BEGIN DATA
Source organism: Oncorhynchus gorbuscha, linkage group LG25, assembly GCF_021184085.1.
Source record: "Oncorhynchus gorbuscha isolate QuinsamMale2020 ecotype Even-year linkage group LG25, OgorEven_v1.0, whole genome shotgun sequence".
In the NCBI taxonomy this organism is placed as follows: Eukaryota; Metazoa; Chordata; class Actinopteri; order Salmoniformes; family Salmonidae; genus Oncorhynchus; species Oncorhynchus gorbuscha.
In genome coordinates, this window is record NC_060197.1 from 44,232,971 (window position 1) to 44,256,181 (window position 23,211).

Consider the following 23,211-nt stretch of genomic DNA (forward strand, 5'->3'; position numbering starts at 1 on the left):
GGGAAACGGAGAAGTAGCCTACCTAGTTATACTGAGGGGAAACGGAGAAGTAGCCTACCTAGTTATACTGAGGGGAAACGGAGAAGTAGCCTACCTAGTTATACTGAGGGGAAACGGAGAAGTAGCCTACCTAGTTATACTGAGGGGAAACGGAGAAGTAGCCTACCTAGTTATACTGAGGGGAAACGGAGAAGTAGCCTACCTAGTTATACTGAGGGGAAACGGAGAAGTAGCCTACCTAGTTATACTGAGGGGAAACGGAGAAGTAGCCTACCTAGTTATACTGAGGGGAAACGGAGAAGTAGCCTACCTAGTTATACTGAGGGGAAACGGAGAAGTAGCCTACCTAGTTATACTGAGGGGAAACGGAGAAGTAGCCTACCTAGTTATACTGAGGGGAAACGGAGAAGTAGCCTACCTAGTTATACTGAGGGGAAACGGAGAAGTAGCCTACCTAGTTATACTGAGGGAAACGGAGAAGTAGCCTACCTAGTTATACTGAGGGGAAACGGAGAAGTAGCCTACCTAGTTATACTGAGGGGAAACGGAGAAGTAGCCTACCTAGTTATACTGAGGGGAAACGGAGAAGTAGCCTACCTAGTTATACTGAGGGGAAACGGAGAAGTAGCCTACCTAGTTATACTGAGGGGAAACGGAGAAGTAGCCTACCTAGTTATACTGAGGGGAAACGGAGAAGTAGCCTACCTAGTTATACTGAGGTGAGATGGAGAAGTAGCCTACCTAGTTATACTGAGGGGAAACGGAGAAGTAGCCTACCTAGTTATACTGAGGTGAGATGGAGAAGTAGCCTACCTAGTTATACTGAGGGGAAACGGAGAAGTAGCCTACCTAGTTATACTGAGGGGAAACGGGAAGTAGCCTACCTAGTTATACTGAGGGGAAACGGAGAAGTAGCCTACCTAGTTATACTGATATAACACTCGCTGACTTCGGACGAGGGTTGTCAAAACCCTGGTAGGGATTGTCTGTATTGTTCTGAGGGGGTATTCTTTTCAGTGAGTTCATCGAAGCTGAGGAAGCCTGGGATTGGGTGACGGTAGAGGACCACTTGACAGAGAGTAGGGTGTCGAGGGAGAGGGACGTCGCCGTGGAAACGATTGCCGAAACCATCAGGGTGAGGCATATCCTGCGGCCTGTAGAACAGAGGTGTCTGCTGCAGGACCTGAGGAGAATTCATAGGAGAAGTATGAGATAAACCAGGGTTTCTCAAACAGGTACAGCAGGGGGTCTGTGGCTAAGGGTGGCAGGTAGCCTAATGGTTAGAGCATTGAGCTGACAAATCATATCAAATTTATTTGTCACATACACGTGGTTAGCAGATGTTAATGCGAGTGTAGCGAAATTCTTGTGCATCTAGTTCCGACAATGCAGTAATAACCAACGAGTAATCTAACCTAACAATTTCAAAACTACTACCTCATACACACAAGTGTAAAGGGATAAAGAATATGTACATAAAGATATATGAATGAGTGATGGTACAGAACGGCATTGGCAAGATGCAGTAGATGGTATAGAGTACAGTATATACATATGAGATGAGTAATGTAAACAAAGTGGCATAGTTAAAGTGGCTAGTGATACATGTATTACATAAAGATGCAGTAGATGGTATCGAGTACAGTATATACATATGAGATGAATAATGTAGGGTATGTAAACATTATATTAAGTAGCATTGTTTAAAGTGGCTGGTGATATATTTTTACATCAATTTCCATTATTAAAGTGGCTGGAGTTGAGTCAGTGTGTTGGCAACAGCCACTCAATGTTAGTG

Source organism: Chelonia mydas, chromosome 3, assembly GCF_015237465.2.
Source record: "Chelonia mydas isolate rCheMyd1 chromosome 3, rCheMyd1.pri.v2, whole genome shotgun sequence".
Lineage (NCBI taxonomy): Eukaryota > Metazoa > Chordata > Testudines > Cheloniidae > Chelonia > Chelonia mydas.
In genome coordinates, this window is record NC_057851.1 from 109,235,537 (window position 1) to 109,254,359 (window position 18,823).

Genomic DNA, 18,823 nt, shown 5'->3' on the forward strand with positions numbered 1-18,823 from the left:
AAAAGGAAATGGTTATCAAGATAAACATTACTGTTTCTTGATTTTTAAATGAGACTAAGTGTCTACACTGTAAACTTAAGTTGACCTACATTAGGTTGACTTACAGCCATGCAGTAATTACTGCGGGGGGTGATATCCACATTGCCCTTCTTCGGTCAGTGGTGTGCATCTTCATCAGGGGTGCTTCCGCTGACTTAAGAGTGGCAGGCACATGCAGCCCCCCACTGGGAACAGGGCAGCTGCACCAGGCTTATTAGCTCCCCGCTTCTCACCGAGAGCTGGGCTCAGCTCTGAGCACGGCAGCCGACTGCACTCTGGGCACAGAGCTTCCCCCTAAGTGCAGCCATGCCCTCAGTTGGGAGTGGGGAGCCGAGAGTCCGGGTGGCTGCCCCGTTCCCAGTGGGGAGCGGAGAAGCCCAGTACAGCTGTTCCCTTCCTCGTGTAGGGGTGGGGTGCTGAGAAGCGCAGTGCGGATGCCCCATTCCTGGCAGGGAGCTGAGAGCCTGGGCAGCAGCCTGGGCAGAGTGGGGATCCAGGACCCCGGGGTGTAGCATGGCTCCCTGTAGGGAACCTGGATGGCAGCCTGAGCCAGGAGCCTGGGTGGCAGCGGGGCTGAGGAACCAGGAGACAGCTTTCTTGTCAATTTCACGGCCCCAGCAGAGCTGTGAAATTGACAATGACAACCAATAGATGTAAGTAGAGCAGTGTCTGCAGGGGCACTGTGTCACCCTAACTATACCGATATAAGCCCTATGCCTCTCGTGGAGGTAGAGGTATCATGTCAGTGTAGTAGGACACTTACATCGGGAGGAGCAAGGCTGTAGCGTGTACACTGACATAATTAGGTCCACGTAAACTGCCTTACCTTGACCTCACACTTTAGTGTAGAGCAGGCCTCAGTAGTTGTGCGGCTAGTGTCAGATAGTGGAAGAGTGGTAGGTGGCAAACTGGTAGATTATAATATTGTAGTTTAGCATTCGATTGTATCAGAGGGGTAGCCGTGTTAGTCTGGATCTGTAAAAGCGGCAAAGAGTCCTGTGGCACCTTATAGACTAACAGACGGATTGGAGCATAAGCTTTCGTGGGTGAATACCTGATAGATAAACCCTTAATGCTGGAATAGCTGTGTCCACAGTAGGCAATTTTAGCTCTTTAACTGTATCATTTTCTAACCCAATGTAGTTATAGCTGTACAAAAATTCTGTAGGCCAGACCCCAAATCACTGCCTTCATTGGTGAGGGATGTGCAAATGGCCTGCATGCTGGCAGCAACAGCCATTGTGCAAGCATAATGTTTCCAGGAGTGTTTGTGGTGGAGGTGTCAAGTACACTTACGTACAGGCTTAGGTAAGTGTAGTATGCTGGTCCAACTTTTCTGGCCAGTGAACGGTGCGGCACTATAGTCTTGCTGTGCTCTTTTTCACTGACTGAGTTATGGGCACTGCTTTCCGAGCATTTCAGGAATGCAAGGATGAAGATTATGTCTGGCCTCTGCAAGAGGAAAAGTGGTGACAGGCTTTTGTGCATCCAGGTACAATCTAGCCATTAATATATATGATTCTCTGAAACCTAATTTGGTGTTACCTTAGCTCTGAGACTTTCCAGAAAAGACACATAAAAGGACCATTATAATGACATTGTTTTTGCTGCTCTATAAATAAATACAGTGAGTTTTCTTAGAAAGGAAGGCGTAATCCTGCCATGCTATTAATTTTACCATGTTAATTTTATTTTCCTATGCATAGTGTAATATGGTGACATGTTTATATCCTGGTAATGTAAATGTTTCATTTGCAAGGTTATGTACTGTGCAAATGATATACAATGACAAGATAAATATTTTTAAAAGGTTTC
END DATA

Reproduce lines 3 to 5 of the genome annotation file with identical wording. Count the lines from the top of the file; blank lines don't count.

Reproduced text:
In the NCBI taxonomy this organism is placed as follows: Eukaryota; Metazoa; Chordata; class Actinopteri; order Salmoniformes; family Salmonidae; genus Oncorhynchus; species Oncorhynchus gorbuscha.
In genome coordinates, this window is record NC_060197.1 from 44,232,971 (window position 1) to 44,256,181 (window position 23,211).

Consider the following 23,211-nt stretch of genomic DNA (forward strand, 5'->3'; position numbering starts at 1 on the left):